Directed by Steve Connors and
Nine Lines Documentary Productions,
Meeting Resistance is the latest addition to a pastiche of films that give a picture of what is happening in Iraq. Filmed in 2003 and 2004, mostly in a single neighborhood in Baghdad, it describes a generation of resistance against the U.S. military and explores how, within some months, civilian killings, torture and roundup operations by the military had created pockets of support for resistance operations.
In extended interviews, 10 members of the Iraqi resistance tell their stories, detailing why Iraqis are fighting the occupation. Some clearly have links to the former government; others have Arabist sympathies. Though none claim allegiance to the Ba’ath Party, some appear to have formerly held rank.
This is the first work created for American consumption to be composed almost entirely of interviews with members of the Iraqi resistance. While material concerning the viewpoint of the Iraqi resistance is available (mostly online), extended footage of fighters and other members is rare. The film importantly includes members of the resistance who have functions besides fighting, including communications and funding. Those hoping for close-up footage of fighters and attacks, however, will be disappointed. Some action sequences have been added, but these scenes speak more to the simplicity of anti-U.S. militants than their ability to blow things up, which, at the time the film was made, was considerably more limited. Civil war and sectarian and ethnic cleansing had yet to begin.
The film gives a sense of the breadth and depth of the resistance: members hold various ranks in Iraqi society and have varying levels of education. Little focus is given to the mostly male interviewees’ lives outside of their roles as fighters. Only one of the 10 interviewed is a woman.
Many of the members use the word “Fedayeen,” a term formerly applied to some of Saddam Hussein’s elite units, and it seems clear that the group Bingham and Connors followed was created by a core of men who had previously fought together. These groups, often supported from Anbar province, formed a nucleus for resistance in 2003 that grew as Saddam Hussein was captured and paraded on television. They had become increasingly widespread by April 2004, when major fighting in Fallujah began and the photos of torture at Abu Ghraib were aired. This was also the time that working around resistance groups became markedly harder for Western journalists.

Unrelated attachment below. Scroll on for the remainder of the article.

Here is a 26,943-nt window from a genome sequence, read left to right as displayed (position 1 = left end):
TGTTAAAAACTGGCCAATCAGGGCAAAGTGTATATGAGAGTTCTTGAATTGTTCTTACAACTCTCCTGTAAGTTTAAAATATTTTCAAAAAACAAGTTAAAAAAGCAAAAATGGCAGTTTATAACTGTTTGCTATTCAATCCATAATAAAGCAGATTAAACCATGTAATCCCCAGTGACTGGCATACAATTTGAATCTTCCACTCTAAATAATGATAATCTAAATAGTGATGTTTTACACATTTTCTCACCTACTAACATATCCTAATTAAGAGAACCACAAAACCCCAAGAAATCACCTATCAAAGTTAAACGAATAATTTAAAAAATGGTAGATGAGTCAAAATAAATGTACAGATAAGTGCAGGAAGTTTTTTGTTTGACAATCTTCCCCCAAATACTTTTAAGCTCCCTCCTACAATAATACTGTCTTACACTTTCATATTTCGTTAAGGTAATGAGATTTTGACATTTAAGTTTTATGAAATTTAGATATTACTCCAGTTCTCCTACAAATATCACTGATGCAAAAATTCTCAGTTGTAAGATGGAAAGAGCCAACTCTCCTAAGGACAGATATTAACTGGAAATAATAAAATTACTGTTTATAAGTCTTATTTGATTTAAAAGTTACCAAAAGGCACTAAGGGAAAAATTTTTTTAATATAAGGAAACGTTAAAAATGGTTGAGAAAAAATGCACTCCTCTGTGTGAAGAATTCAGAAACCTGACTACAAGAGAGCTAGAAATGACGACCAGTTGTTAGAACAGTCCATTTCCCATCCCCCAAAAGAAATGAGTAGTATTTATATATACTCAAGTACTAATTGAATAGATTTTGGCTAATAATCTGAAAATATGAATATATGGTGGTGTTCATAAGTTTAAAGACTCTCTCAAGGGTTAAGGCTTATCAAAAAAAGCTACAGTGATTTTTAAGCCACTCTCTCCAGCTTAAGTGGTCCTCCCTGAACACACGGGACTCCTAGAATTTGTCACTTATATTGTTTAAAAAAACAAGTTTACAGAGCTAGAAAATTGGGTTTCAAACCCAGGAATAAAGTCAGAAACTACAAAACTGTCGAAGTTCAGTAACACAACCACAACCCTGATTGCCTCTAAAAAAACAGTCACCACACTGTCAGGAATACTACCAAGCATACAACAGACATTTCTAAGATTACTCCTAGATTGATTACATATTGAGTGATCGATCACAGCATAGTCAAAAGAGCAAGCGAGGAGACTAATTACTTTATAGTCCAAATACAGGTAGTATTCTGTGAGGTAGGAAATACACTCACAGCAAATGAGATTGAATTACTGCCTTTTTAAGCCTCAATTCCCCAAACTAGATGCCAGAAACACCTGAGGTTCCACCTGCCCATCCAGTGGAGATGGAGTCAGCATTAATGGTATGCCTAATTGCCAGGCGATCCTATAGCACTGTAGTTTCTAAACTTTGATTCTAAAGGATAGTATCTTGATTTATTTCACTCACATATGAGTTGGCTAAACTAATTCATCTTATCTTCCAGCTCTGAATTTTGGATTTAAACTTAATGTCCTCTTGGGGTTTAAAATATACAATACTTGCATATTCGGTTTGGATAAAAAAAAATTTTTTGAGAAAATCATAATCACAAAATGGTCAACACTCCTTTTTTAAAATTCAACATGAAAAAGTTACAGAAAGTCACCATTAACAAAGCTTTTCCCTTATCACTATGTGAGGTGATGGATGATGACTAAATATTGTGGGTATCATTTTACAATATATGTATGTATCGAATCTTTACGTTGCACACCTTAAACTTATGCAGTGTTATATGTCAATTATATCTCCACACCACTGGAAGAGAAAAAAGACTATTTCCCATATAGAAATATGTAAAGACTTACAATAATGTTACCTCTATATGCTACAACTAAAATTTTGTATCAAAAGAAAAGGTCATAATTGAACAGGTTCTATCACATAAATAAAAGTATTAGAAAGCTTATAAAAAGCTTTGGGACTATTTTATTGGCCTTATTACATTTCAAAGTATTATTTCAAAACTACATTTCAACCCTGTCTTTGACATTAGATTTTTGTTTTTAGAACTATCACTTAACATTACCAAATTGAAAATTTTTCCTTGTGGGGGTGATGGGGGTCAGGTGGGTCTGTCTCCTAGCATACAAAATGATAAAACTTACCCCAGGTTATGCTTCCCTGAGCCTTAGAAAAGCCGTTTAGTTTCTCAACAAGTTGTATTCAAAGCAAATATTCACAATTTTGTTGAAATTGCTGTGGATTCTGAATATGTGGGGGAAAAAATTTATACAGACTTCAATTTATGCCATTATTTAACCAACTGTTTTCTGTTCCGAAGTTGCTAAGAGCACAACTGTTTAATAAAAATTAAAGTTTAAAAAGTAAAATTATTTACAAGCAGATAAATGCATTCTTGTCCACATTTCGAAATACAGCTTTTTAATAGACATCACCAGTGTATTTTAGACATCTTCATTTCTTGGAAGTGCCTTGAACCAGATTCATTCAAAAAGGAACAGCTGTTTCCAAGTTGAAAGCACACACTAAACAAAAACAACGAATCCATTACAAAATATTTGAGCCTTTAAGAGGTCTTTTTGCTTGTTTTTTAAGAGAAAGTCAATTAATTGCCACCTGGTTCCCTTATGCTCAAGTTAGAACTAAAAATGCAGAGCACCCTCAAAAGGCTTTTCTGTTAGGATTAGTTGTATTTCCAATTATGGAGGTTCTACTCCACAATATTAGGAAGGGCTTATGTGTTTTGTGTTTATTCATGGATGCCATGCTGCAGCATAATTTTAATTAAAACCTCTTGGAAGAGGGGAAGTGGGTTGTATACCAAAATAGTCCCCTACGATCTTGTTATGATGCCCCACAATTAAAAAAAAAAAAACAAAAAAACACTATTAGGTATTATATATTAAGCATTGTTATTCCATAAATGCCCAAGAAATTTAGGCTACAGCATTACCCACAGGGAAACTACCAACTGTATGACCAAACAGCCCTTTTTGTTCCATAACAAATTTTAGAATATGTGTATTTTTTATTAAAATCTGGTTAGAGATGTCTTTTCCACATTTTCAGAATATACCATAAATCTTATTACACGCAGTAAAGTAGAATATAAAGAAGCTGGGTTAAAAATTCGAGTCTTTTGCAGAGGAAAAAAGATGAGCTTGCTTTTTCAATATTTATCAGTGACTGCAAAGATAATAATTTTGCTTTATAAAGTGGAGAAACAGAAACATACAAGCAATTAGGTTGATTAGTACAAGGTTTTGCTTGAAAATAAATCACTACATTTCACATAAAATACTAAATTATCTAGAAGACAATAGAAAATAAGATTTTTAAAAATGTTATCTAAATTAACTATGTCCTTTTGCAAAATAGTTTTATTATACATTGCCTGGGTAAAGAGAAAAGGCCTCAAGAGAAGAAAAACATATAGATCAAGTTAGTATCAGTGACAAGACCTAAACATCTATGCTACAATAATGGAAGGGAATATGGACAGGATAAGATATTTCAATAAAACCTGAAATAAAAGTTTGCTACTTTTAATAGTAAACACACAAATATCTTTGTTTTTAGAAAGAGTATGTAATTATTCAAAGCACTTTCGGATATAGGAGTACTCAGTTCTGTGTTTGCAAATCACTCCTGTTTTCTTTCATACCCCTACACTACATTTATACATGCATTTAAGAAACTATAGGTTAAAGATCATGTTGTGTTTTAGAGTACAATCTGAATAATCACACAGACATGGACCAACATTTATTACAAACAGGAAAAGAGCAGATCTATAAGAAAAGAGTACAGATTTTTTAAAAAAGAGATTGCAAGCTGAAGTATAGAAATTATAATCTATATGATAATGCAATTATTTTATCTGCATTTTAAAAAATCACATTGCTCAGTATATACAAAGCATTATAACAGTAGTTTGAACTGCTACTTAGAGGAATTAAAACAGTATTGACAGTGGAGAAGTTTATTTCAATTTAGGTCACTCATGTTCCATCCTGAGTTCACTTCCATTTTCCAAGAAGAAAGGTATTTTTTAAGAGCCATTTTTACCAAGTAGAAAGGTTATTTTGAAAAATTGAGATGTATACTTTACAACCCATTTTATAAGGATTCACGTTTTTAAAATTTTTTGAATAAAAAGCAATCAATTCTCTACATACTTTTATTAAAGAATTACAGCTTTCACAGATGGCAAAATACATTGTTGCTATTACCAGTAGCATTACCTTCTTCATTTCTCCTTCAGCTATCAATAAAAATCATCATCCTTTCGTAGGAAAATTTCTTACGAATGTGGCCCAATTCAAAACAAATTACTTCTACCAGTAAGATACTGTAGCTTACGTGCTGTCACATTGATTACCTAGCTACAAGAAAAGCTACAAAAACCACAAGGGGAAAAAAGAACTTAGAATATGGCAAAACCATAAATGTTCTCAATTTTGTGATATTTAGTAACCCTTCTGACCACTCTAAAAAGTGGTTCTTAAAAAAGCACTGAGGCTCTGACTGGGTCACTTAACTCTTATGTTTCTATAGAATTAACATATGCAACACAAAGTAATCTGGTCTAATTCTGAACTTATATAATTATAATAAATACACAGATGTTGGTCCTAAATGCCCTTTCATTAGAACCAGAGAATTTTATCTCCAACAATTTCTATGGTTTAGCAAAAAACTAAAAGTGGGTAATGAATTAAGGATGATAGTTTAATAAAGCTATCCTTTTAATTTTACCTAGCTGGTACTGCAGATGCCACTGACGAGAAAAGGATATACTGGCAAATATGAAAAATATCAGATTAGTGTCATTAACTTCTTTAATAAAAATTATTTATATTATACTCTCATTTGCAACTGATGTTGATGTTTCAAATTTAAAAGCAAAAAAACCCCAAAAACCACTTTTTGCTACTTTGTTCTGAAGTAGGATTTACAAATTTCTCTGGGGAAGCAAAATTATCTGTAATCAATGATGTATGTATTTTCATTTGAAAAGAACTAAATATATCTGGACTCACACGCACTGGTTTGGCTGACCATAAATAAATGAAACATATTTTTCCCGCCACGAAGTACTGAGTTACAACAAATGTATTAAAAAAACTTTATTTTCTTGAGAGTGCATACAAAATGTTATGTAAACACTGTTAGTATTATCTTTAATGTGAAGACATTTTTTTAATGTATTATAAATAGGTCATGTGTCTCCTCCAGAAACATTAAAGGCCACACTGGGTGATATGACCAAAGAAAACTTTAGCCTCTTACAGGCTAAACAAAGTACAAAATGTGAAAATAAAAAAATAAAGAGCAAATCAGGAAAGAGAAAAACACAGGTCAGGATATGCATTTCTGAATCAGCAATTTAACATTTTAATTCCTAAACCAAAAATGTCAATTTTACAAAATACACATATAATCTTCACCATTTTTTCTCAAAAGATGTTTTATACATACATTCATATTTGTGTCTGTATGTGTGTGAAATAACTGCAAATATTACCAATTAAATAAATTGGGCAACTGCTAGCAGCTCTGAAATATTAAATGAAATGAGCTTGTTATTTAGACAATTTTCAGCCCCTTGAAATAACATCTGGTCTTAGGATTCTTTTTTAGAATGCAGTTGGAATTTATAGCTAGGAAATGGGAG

But before that, as Bingham and Connor’s footage attests, it was possible. Footage of the martyrs’ cemetery at Abu Hanifa mosque, the bombing of the mosque during the war and the streets of Baghdad’s Adhamiya neighborhood offer a window into the months immediately following the invasion. Fighters interviewed in December 2003 speak candidly about torture in Abu Ghraib prison. Most journalists ignored accounts given by Iraqis of the torture taking place until the photos appeared on television and in newspapers months later.
Even in 2003, Adhamiya was a dangerous place. The Iraqis interviewed are identified only by code names, and all the interviews but one are filmed out of focus, to prevent the images being used to identify the resisters.
These days Adhamiya is walled in by a U.S.-military-built partition, to prevent Shiite and Sunni militias from clashing. Residents of the neighborhood complain that the single entrance/exit there makes going out of the barrier dangerous.
“All the police have to do is watch that checkpoint,” one man told me, referring to government forces residents say are made up of Shiite militiamen.
The end of the film meanders a bit, with footage of Sunni militant attacks in Najaf and reference to the fighting in Fallujah and Najaf in 2004. This seems like a poor attempt to connect the group of interviewees to the following three years, in which the resistance grew and splintered. Some engaged with Shiite militias and and a few began working with the U.S. military. But in looking at the initial causes of the resistance, which this film does quite well, it’s not hard to think of a U.S. military exit as an imminent reality — life in Baghdad has become much worse since those Bingham and Connors interviewed formed their first impressions of the occupation.
Along with Meeting Resistance, I suggest viewing Michael Tucker’s Gunner Palace, which captures U.S. troops in the neighborhood at the same time.
David Enders covered Iraq for Free Speech Radio News from 2003-2007 and is the author of Baghdad Bulletin: Dispatches on the American Occupation. Meeting Resistance is currently playing at Cinema Village.